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From a software perspective, the most sought feature of the brand-new Samsung Galaxy S III is undoubtedly the S Voice feature, which is a similar implementation to Apple’s Siri voice assistant, which launched along with iOS 5 and the iPhone 4S back in October. That’s not the only new feature on the S III’s list of exclusives, and thankfully for those not planning to invest in the yet-to-be-released, uber powerful device, the Android community is frantically trying to extract the goodies from the ROM leaked earlier this week, and so far, it has been a pretty fruitful venture.

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S Voice was the very first feature plucked from obscurity, and although it doesn’t appear to be playing ball with non-Samsung device at this point in time the intuitive folk of the Android modding community have offered just the antidote enabling most devices to enjoy the party.

As well as the voice activated personal assistant, scores of other bits and pieces have been released – so many in fact, that it’s something of a free-for-all. On the menu today, the Galaxy S III’s AccuWeather apps, native analog and digital clocks, video player, YouTube app, GTalk, FM radio, ringtones and wallpapers can all be had. Additionally, the S Voice application available has already been modified with an inclusive build.prop file, which will fools Samsung’s servers into thinking you’re rocking an S III. Links to all of the goodies can be found via this link, credits of course to XDA Developers’ member ithehappy.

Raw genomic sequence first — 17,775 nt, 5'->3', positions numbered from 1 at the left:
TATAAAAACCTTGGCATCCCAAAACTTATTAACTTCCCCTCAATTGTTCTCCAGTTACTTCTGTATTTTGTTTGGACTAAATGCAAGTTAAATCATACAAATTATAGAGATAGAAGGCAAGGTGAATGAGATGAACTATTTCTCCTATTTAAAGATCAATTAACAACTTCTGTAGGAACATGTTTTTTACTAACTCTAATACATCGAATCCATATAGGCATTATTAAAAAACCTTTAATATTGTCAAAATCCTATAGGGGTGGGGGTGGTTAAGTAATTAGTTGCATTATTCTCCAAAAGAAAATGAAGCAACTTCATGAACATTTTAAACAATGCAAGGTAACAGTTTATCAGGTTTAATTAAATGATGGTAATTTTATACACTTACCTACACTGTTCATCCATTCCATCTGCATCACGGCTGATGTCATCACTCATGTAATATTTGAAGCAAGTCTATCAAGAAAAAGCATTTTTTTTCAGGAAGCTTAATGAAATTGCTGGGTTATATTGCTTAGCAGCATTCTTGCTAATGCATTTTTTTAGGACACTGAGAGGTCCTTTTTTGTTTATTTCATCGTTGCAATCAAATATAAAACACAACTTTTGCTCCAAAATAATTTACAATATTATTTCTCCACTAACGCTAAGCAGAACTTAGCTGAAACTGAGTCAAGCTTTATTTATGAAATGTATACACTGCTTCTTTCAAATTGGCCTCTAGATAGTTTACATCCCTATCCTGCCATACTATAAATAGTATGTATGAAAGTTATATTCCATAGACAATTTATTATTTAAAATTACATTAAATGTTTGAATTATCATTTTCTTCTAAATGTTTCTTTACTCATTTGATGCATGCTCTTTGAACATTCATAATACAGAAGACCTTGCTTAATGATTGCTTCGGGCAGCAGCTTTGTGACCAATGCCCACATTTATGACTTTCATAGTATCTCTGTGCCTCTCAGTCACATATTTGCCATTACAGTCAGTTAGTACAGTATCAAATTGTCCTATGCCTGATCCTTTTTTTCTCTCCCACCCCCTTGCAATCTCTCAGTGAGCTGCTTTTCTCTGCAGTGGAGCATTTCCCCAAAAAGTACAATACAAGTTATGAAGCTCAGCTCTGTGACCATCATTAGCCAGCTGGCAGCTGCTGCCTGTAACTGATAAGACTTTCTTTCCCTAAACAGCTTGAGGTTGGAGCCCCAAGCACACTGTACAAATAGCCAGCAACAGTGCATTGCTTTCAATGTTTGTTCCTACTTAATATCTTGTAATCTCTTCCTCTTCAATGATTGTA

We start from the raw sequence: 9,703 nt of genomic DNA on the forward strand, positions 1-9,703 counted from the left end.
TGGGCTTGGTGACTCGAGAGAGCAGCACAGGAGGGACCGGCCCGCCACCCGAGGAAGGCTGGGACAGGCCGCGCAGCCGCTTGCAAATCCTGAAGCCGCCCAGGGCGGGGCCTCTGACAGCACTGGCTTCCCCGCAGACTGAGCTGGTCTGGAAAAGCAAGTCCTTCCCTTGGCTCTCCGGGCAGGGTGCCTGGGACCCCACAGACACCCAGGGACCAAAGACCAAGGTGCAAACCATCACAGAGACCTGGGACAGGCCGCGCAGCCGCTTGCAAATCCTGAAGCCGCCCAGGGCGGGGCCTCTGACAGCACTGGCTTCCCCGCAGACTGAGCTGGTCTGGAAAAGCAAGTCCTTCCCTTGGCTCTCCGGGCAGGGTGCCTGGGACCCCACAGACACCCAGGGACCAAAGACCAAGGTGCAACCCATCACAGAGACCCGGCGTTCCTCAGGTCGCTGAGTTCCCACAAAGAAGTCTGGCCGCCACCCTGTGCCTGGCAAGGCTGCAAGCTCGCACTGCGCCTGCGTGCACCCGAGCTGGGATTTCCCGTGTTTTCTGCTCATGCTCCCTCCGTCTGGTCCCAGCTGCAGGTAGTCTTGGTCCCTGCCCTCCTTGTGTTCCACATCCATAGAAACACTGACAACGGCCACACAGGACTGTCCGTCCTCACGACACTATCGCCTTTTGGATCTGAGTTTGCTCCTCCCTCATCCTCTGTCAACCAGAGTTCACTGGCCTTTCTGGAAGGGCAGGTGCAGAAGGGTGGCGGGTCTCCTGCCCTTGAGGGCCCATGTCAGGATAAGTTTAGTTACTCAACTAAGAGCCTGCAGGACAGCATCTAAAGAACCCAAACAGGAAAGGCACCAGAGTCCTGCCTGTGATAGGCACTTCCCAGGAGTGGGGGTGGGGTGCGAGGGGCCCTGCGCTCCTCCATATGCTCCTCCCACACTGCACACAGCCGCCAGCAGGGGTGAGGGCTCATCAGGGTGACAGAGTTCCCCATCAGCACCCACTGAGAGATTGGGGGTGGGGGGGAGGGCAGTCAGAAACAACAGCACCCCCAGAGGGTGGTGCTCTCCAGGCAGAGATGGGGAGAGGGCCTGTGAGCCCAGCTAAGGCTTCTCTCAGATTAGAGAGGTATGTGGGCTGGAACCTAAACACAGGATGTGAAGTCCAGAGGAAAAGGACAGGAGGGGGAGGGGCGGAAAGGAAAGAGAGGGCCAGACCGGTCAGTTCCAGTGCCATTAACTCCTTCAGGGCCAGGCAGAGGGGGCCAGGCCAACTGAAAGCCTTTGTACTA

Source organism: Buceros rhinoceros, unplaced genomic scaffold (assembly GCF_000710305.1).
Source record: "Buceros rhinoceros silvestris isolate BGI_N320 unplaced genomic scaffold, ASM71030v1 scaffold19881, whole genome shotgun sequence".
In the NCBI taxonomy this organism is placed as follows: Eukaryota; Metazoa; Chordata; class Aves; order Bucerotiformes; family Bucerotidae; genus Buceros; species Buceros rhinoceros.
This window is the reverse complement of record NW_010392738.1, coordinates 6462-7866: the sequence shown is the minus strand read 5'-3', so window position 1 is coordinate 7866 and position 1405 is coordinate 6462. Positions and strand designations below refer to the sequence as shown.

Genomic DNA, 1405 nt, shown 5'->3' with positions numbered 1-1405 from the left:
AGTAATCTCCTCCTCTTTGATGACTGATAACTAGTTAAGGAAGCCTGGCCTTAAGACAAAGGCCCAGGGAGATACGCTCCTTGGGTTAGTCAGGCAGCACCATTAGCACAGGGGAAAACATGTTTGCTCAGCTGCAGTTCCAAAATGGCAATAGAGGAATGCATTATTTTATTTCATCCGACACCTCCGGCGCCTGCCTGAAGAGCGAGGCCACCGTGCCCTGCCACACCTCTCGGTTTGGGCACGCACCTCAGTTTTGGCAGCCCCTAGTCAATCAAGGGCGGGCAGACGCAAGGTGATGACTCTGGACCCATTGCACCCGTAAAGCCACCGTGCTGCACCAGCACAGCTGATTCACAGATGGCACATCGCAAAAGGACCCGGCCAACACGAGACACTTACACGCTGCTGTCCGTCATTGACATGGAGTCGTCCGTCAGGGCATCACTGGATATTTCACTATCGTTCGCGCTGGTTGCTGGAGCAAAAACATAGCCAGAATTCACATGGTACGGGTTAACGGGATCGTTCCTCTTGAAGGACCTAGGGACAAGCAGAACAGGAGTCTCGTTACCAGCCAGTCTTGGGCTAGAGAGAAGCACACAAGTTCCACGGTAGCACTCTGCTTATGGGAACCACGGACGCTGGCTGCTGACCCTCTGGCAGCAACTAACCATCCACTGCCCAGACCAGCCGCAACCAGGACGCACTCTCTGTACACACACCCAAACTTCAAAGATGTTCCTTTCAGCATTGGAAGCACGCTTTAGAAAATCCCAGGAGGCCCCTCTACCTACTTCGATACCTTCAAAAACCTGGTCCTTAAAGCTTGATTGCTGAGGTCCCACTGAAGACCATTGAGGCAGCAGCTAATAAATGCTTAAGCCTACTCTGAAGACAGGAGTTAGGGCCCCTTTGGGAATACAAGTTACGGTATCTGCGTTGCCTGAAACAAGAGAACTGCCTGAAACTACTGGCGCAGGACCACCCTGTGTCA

Those using a Samsung-based ROM can also enjoy the S III’s TouchWiz UX launcher. Unlike the above, which are said to be working smoothly on most devices, this one is a little more hit-and-miss. The porter – XDA Developer member Smando, has it working fairly smoothly on a Galaxy S II, although since it’s still in early stages and a little rough around the edges, ensure your proceed with caution. For more info, check out this thread.

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Although the Galaxy S III itself has been pre-ordered an incredible 9 million times, there has been arguably as much fuss and hype surrounding its software, and a procession of Android developers and modders have been duly queuing up to pick off what were meant to be device-specific features.

It will be interesting to see how many of the pre-orders eventually equate to sales, and subsequently whether the device winds up being a success for the Korean company. The early signs are good, but the Kindle Fire from Amazon was also massively-hyped pre-launch – only to whittle away in a vortex of mediocrity.

With the HTC One X offering comparable hardware features, Android isn’t short of a powerhouse or two, an I, for one, cannot wait to see the pair go to battle.

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